Bloomberg News

U.S. Stocks Fall as Dow Average Posts Longest Slump Since 2002

June 10, 2011

June 10 (Bloomberg) -- U.S. stocks fell, extending the longest weekly Dow Jones Industrial Average slump in more than eight years, amid concern the global economy is slowing.

Caterpillar Inc. and Boeing Co. dropped at least 2 percent, pacing losses among companies most-tied to economic growth. Exxon Mobil Corp. fell 1.7 percent as crude oil tumbled the most in four weeks. A gauge of banks in the Standard & Poor’s 500 Index retreated 0.3 percent, paring a 2.2 percent slump, after CNBC reported that international regulators are considering toning down proposed capital rules for large banks.

The S&P 500 fell 1.4 percent to 1,270.98 at 4 p.m. in New York. It has retreated six straight weeks, the longest slump since 2008. The Dow dropped 172.45 points, or 1.4 percent, to 11,951.91. Its last six-week slump ended in October 2002, the start of a five-year bull market. The Russell 2000 Index and the Nasdaq Composite Index erased their 2011 gains today.

“It’s a shortage of buyers,” said Michael Shaoul, chairman of Marketfield Asset Management, which oversees $1 billion in New York. “The economically sensitive stuff is going to be weak while the data is weak. In addition, we’re going to go through a period of over-regulation of the large banks. It’s going to lead to significantly less profitability.”

About $1 trillion was erased from American equity markets between the S&P 500’s peak on April 29 and yesterday amid weaker-than-expected economic reports. The index has retreated 6.8 percent since the end of April as sales of existing homes unexpectedly declined, growth in industrial production stopped and the unemployment rate rose.

‘Frustratingly Slow’

Federal Reserve Chairman Ben S. Bernanke said this week that the U.S. recovery was “frustratingly slow.” He also said the central bank should maintain record monetary stimulus, while giving no indication he was planning a third round of asset purchases known as quantitative easing, or QE3.

Global stocks fell today after China reported a lower-than- estimated $13.1 billion trade surplus in May, as surging imports signaled the nation’s demand may support global growth while adding pressure for higher interest rates. Stocks also fell after U.K. manufacturing dropped more than economists forecast as an extra public holiday for the royal wedding hurt orders and the impact of the Japanese earthquake hit supplies.

“People are more anxious now,” said Mike Ryan, the New York-based chief investment strategist at UBS Wealth Management Americas, which oversees $761 billion. “Some people see these economic releases as signs that perhaps the economy is going to slip back into recession. Every time we get these economic weak spots, people are going to react a bit more harshly.”

Most-Tied

Companies most-tied to economic growth slumped. The Morgan Stanley Cyclical Index dropped 1.8 percent as 27 of its 30 stocks retreated. The Dow Jones Transportation Average of 20 stocks decreased 1.5 percent. Caterpillar, the world’s largest maker of construction equipment, declined 2.5 percent to $96.79. Boeing slumped 2 percent to $72.69.

A gauge of energy shares had the biggest decline among 10 S&P 500 industries, falling 1.9 percent. Crude oil tumbled 2.6 percent, the most in four weeks, after the al-Hayat newspaper reported Saudi Arabia will raise oil production to 10 million barrels a day next month. Exxon Mobil dropped 1.7 percent to $79.78. Chevron Corp. declined 1.5 percent to $99.67.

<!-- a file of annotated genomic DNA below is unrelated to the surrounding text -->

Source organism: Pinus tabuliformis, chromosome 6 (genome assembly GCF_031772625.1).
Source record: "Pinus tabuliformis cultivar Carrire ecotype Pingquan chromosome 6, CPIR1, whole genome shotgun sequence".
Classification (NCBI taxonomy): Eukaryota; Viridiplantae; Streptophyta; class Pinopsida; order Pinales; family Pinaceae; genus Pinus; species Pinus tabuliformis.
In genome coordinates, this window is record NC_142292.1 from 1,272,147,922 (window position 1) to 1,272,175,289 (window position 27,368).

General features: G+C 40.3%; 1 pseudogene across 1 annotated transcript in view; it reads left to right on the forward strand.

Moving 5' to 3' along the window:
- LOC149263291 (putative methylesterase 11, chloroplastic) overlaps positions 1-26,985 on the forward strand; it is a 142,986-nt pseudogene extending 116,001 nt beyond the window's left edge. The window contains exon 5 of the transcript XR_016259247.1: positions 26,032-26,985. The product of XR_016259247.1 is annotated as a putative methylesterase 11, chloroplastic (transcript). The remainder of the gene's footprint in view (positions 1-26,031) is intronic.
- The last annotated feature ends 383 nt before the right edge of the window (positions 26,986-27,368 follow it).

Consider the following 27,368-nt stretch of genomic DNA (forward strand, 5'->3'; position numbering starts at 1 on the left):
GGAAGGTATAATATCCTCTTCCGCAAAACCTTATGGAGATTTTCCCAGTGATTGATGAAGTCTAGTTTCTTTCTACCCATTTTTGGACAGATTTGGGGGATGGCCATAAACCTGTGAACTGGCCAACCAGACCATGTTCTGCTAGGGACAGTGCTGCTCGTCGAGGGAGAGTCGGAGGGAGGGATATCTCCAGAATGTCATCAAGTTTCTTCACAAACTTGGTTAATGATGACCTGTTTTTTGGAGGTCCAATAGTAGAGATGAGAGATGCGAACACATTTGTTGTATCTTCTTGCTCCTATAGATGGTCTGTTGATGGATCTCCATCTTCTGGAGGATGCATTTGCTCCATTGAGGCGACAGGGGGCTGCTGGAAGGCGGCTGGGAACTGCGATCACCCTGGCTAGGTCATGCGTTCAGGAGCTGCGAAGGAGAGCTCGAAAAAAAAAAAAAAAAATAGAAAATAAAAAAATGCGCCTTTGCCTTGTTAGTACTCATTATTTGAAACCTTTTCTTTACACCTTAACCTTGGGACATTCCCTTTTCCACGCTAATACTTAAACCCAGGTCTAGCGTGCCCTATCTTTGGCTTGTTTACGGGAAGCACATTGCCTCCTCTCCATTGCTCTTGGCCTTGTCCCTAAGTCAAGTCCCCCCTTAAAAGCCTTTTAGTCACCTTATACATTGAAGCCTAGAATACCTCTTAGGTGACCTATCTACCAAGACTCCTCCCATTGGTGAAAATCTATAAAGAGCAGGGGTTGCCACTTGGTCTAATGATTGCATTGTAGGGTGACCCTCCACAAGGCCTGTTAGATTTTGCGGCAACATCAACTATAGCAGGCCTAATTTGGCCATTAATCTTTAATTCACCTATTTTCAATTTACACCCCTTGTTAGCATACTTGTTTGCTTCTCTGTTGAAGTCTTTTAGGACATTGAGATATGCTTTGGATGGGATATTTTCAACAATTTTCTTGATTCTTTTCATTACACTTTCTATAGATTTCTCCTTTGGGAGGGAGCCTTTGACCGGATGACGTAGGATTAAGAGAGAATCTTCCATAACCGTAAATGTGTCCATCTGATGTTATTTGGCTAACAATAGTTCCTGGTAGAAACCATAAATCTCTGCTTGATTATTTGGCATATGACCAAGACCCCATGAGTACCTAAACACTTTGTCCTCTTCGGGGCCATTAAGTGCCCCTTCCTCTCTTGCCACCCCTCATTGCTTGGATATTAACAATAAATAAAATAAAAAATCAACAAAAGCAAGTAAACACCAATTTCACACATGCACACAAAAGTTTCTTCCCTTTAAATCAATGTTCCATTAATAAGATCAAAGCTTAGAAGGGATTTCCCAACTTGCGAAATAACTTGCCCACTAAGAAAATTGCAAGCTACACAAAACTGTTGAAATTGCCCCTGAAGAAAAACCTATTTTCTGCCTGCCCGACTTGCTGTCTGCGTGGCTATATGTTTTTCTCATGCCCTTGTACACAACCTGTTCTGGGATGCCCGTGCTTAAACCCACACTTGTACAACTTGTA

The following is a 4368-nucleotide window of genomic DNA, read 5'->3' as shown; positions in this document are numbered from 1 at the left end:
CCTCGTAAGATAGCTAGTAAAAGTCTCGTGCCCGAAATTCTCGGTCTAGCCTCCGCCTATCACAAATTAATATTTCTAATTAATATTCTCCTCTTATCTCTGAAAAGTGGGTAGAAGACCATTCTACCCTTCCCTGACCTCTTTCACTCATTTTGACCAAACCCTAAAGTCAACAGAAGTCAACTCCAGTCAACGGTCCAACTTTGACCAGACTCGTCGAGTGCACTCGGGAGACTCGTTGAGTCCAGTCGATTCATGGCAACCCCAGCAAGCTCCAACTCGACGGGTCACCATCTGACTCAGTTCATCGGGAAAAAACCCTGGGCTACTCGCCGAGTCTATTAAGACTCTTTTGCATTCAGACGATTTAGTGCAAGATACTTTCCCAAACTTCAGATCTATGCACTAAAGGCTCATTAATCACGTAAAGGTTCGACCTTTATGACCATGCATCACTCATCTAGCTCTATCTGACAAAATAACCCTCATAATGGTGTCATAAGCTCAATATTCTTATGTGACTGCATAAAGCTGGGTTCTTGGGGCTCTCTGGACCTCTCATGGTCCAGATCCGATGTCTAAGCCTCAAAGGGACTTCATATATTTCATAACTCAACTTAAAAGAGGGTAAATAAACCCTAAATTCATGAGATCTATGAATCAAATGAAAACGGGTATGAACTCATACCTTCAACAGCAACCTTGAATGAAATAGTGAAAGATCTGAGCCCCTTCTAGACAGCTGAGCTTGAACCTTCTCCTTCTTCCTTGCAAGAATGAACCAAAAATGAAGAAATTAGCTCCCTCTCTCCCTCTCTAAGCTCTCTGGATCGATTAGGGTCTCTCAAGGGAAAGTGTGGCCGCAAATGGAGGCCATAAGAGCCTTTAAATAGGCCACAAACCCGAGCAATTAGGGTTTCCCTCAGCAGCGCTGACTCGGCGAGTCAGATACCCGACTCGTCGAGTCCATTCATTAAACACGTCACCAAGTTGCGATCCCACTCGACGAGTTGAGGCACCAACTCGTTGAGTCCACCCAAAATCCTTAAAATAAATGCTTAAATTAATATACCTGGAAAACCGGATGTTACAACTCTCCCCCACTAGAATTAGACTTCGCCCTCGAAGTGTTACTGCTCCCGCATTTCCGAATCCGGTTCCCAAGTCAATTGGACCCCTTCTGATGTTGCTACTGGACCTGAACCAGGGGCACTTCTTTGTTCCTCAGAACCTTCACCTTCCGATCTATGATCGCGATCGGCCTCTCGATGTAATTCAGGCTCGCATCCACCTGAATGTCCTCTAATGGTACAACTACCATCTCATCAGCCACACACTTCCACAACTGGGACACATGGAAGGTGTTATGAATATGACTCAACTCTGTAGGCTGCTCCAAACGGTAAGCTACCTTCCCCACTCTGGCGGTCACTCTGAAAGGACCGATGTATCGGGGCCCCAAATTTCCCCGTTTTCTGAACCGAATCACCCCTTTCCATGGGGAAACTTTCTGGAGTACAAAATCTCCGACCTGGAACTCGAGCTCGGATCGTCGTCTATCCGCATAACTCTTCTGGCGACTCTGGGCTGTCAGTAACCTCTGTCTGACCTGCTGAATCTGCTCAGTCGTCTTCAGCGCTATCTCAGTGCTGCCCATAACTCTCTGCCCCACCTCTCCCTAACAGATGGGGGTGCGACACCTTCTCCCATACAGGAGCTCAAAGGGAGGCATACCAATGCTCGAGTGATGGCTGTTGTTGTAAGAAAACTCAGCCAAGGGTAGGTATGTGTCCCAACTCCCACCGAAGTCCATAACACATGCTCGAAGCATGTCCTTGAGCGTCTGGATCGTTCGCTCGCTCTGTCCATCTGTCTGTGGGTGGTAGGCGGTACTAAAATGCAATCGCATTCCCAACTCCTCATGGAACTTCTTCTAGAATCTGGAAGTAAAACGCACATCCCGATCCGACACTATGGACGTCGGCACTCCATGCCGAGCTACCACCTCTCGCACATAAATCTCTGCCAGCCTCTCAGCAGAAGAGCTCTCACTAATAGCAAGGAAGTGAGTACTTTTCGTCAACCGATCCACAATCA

Banks in the S&P 500 pared losses after CNBC said the biggest lenders are more likely to face a 2-to-2.5-percentage- point surcharge on capital requirements. International central bankers and supervisors are requiring banks to hold more capital to avoid future taxpayer-funded bailouts.

Better for Shareholders

A proposed surcharge, previously reported to be 3 percent, may be lowered amid pushback from European nations, especially France, CNBC said without saying where it got the information. The amount may be set at a meeting in two weeks.

“The smaller the buffer, the better it’s going to be for bank shareholders,” said Jason Goldberg, senior analyst at Barclays Capital in New York. Amid a regulatory overhaul, banks are facing “a lot of headwinds out there. The industry hasn’t gotten a break in a while.”

Shares of Bank of America Corp., which had fallen as much as 2.3 percent, rose 1.4 percent to $10.80. Citigroup Inc., which had been down as much as 2.5 percent, advanced 0.4 percent to $37.92.

The S&P 500 Financials Index dropped as much as 2.1 percent after the Fed said it will expand a capital-planning program to the 35 largest U.S. banks. Banks with at least $50 billion in assets will be required to conduct annual exams. The index lost 0.7 percent at the end of the day.

Buying Back Less

Travelers Cos. slumped 3.1 percent, the most since Nov. 16, to $59.21. The insurer added to the Dow in 2009 said it’s scaling back share repurchases because about $1 billion in catastrophe costs will probably wipe out second-quarter operating profit.

Tiremakers declined as JPMorgan Chase & Co. said U.S. consumer demand for replacements fell 3 percent in May from the previous month, below the average 8 percent growth rate in the past nine years. Goodyear Tire & Rubber Co. fell 6.7 percent, the most since Oct. 28, to $14.99. Cooper Tire & Rubber Co. dropped 7.1 percent, the most since Aug. 5, to $19.73.

--With assistance from Donal Griffin in New York. Editor: Nick Baker

To contact the reporter on this story: Rita Nazareth in New York at rnazareth@bloomberg.net

To contact the editor responsible for this story: Nick Baker at nbaker7@bloomberg.net


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